Inner Ear Barotrauma - seeking opinions

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Duke Dive Medicine

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Regardless of the exact physiological mechanism, I'd boil my incident statement down to this:

"Student performed a CESA in the middle of Open Water dive #4. After resting on the surface for a very brief time (< 30 sec), on subsequent descent, the student reported experiencing a mental fogginess and dreamlike/euphoric state, and hearing "tones" in his right ear. The "mental fogginess" lead to the student botching equalization on the descent, with a forced Valsalva maneuver, and subsequently suffering inner ear barotrauma (as diagnosed by an ENT 4 days post-incident.) The student lost nearly 100% of his hearing in the right ear; ~2 months post-incident, the student has recovered ~50% of his hearing, with some persistent hearing loss and tinnitus. Treatment consisted of prednisone (oral steroids), 9 intratympanic steroids, and hyperbaric oxygen treatments."

I hope that is of some benefit to other divers. (I've reported this to both PADI and DAN.)

Ken, I'm going to recommend merging the thread you started for the same issue in mid-March with this one so information can be consolidated.

Best regards,
DDM
 
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I reported the hearing loss the day of the dive (Sunday) and every day after the dive, until our departure from the resort on Wednesday. I was continuously advised by the resort dive shop that it was "nothing, just a routine injury" and that it would clear up on its own. It was out of my own abundance of caution (and my wife's concern) that I scheduled an appointment with an ENT immediately upon my return to the US.

The resort followed up with me a week later, and I informed them about the seriousness of my injury at that time. I also reported the incident to PADI at that time as well (mid-February.)

How is everything Ken? Its been awhile since your injury and am curious on what kind of recovery you made.
 
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Ken Fischer

Ken Fischer

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Thank you for asking. Feb 16 will be exactly 1 year from my accident on 2/16/2020.

My audiogram (latest attached) is largely unchanged from March/April 2020. But, the good news is that in day-to-day living, I am perceiving sounds as clearer and less distorted. I interpret this as my brain adapting to the "broken sensor" in my right inner ear. I have a small bit of tinnitus as well, which is typically only a problem at bedtime when the room is completely quiet. I have a fan on my nightstand that I run at night, to drown it out.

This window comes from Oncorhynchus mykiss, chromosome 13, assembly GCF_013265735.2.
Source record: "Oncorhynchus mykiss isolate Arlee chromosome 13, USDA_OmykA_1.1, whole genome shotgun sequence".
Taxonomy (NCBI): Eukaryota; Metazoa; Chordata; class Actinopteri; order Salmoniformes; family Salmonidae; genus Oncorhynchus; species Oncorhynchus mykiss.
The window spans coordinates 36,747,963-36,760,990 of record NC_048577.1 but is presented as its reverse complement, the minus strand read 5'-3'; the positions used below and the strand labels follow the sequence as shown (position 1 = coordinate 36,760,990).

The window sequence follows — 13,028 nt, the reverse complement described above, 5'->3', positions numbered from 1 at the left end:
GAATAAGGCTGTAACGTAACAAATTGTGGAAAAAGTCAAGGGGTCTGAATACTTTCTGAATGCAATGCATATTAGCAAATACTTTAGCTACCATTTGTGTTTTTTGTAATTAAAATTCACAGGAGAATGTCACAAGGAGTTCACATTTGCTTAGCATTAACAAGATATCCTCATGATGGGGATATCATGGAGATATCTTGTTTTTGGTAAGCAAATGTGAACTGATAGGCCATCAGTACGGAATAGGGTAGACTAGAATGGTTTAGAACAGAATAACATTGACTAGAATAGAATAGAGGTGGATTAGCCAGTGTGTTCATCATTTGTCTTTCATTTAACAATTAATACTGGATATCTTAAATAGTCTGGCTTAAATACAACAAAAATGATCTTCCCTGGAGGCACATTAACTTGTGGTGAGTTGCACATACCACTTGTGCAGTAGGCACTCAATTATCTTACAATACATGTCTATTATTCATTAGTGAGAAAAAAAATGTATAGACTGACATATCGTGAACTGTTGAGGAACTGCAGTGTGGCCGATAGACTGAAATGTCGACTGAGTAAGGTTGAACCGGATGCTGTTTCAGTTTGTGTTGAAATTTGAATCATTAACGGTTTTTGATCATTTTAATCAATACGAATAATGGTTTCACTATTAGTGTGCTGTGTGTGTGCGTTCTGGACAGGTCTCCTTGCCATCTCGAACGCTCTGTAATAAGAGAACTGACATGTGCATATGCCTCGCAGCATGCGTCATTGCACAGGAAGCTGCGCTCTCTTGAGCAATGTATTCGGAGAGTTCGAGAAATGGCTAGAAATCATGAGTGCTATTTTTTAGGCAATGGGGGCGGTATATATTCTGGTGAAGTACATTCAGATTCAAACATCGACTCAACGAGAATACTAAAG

I do still believe I had a nitrogen build-up. The short "at the limits" break between 60' Dive 3 and 30' Dive 4, and the "bounce dive" within dive 4 as a result of the CESA exercise. All that lead to me slipping into a bizarre, dreamlike state on the 2nd descent in the middle of dive 4, which is why the equalization was botched. Also, that evening I was completely wiped out - I slept some 12 hours the night after the dive incident. I passed all of this along to DAN - hopefully it helps others avoid this injury.

Cheers,
Ken
 

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Ken Fischer

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Hey there, I got some problems with my ear too. How is the diving now going for you?

I had an acute injury to my inner ear during my first and only weekend of diving (Feb 15-16 2020.) So, I don’t have any practical advice to give on diving after an injury like mine.

You’d have to provide more details on your specific problems to get good advice. Based on what you’ve said, all I can offer is that there are videos on YouTube about equalization techniques.
 
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